The independent contractor visa is a residence permit issued to eligible remote workers, giving them the right to work remotely in Norway for two years. The idea behind this visa was to attract international professionals to move to Norway.

Digital nomads looking to take advantage of this opportunity need to meet multiple requirements, with the most tricky one being that they need to have at least one corporate client based in Norway to be able to apply.

Norway also has a digital nomad visa program aimed at professionals who want to relocate to Svalbard, a rugged archipelago between the Norwegian mainland and the North Pole.

As legal experts at point out, if you successfully establish yourself there, you will be able to move to other parts of Norway later on.

So, if moving to Svalbard isn’t a deal-breaker for you, then this just might be the right gateway to relocating to Norway.

How to apply for the independent contractor visa

In order to qualify for the Norwegian independent contractor visa, you’ll need to meet the following requirements:

1. At least one Norwegian client: You will need at least one Norwegian corporate client to be eligible for this type of visa. Expect the authorities to require a contract with the client as proof.

2. A valid passport and an address in Norway: First off, you need to have a valid passport. You also need to have your accommodation in Norway taken care of, as you’ll be asked to provide an address. You’ll likely need to provide a tenancy contract as proof.

3. Proof of self-employment and proof of income: You will be asked to provide proof of business establishment and activity outside of Norway, and the authorities will also verify whether your income allows you to move to and live in Norway.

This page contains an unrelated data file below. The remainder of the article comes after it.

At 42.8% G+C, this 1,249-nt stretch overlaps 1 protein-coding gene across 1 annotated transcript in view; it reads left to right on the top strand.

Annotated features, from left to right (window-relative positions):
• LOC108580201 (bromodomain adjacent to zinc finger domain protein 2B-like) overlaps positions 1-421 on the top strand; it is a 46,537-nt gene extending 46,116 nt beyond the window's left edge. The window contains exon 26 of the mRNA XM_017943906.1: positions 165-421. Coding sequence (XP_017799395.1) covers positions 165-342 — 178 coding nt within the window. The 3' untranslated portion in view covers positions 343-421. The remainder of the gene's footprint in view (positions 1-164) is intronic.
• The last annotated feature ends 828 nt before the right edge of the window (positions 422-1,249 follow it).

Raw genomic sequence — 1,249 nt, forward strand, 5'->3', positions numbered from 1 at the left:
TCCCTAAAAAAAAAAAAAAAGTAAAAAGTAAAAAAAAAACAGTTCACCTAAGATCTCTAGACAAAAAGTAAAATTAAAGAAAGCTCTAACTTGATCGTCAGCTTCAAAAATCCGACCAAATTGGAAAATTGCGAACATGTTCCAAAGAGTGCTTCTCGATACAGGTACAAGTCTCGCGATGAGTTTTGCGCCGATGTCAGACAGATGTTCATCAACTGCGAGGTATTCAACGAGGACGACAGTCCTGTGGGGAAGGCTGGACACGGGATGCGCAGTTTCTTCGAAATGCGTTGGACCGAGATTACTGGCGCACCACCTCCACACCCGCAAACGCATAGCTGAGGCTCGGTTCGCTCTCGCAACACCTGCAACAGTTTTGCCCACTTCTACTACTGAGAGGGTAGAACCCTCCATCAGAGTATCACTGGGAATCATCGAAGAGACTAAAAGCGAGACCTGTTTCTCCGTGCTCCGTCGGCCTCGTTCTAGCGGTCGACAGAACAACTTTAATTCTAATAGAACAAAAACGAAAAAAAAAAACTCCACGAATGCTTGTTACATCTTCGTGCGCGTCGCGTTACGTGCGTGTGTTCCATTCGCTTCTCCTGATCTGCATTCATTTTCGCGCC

Note that the minimum annual income you’ll need is around 370,000 kroner, and you’ll be required to provide bank slips and/or statements to prove you earn that income each year.

To get more information on the various residence permits and work rights in Norway, consult the UDI’s website.

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For members


Cost of living: What are Norway’s best comparison sites for saving cash

With inflation pushing up the prices of most consumer products, people living in Norway are increasingly resorting to using comparison sites to make sure they get good deals – or at least that they don't get ripped off.

Cost of living: What are Norway's best comparison sites for saving cash

The cost of living crisis is exerting significant pressure on the personal finances of most Norwegian households.

According to a recent survey carried out by Norstat for the Boston Consulting Group’s (BCG) Oslo office, 70 percent of Norwegians are worried about their personal finances.

Furthermore, 77 percent say they will likely be able to afford to spend even less in the future as prices continue to rise.

The inflationary pressure in Norway has made comparison sites, which help users compare deals and save cash, more popular than ever.

In this article, we will go through some of the best comparison sites you should use in Norway if you want to save money.


The price comparison site is likely the most popular – and biggest – site of this sort in Norway. enables consumers to compare product and service prices between a number of online stores so that they know they’re not paying more than they need to.

The site shows the lowest prices at the top of its product pages, as it is not possible for stores to pay to get a better position on Prisjakt – which is a nice consumer-oriented guarantee.

Along with price comparisons, you can also find other helpful information, including shipping costs and stock status, the price history of products, and reviews.

You can also get notified when the price is reduced or when a store receives a new product in stock, which can be a great timesaver.